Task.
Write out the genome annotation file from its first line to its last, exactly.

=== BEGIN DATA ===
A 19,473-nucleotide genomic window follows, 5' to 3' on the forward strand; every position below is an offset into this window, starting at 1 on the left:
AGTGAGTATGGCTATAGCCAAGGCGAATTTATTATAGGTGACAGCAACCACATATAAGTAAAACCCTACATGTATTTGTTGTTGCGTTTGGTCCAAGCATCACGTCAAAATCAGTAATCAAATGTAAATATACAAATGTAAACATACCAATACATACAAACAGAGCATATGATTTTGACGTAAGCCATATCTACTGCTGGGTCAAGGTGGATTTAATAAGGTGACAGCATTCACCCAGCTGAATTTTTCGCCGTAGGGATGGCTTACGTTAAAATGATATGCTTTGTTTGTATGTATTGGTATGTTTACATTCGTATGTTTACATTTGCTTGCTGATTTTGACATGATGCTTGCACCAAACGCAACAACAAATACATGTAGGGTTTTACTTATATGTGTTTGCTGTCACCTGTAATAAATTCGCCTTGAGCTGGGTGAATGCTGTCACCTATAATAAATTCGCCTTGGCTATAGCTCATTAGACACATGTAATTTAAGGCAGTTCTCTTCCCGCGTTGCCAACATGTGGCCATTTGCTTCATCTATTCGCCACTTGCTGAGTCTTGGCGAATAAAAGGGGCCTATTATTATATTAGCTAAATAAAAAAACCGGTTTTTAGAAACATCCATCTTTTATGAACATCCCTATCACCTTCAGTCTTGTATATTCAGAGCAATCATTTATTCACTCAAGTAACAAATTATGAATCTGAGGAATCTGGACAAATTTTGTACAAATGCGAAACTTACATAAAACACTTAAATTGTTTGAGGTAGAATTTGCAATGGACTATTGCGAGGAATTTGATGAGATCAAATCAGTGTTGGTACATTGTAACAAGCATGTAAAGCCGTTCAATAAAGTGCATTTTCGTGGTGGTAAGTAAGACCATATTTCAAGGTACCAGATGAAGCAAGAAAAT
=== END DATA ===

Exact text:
A 19,473-nucleotide genomic window follows, 5' to 3' on the forward strand; every position below is an offset into this window, starting at 1 on the left:
AGTGAGTATGGCTATAGCCAAGGCGAATTTATTATAGGTGACAGCAACCACATATAAGTAAAACCCTACATGTATTTGTTGTTGCGTTTGGTCCAAGCATCACGTCAAAATCAGTAATCAAATGTAAATATACAAATGTAAACATACCAATACATACAAACAGAGCATATGATTTTGACGTAAGCCATATCTACTGCTGGGTCAAGGTGGATTTAATAAGGTGACAGCATTCACCCAGCTGAATTTTTCGCCGTAGGGATGGCTTACGTTAAAATGATATGCTTTGTTTGTATGTATTGGTATGTTTACATTCGTATGTTTACATTTGCTTGCTGATTTTGACATGATGCTTGCACCAAACGCAACAACAAATACATGTAGGGTTTTACTTATATGTGTTTGCTGTCACCTGTAATAAATTCGCCTTGAGCTGGGTGAATGCTGTCACCTATAATAAATTCGCCTTGGCTATAGCTCATTAGACACATGTAATTTAAGGCAGTTCTCTTCCCGCGTTGCCAACATGTGGCCATTTGCTTCATCTATTCGCCACTTGCTGAGTCTTGGCGAATAAAAGGGGCCTATTATTATATTAGCTAAATAAAAAAACCGGTTTTTAGAAACATCCATCTTTTATGAACATCCCTATCACCTTCAGTCTTGTATATTCAGAGCAATCATTTATTCACTCAAGTAACAAATTATGAATCTGAGGAATCTGGACAAATTTTGTACAAATGCGAAACTTACATAAAACACTTAAATTGTTTGAGGTAGAATTTGCAATGGACTATTGCGAGGAATTTGATGAGATCAAATCAGTGTTGGTACATTGTAACAAGCATGTAAAGCCGTTCAATAAAGTGCATTTTCGTGGTGGTAAGTAAGACCATATTTCAAGGTACCAGATGAAGCAAGAAAAT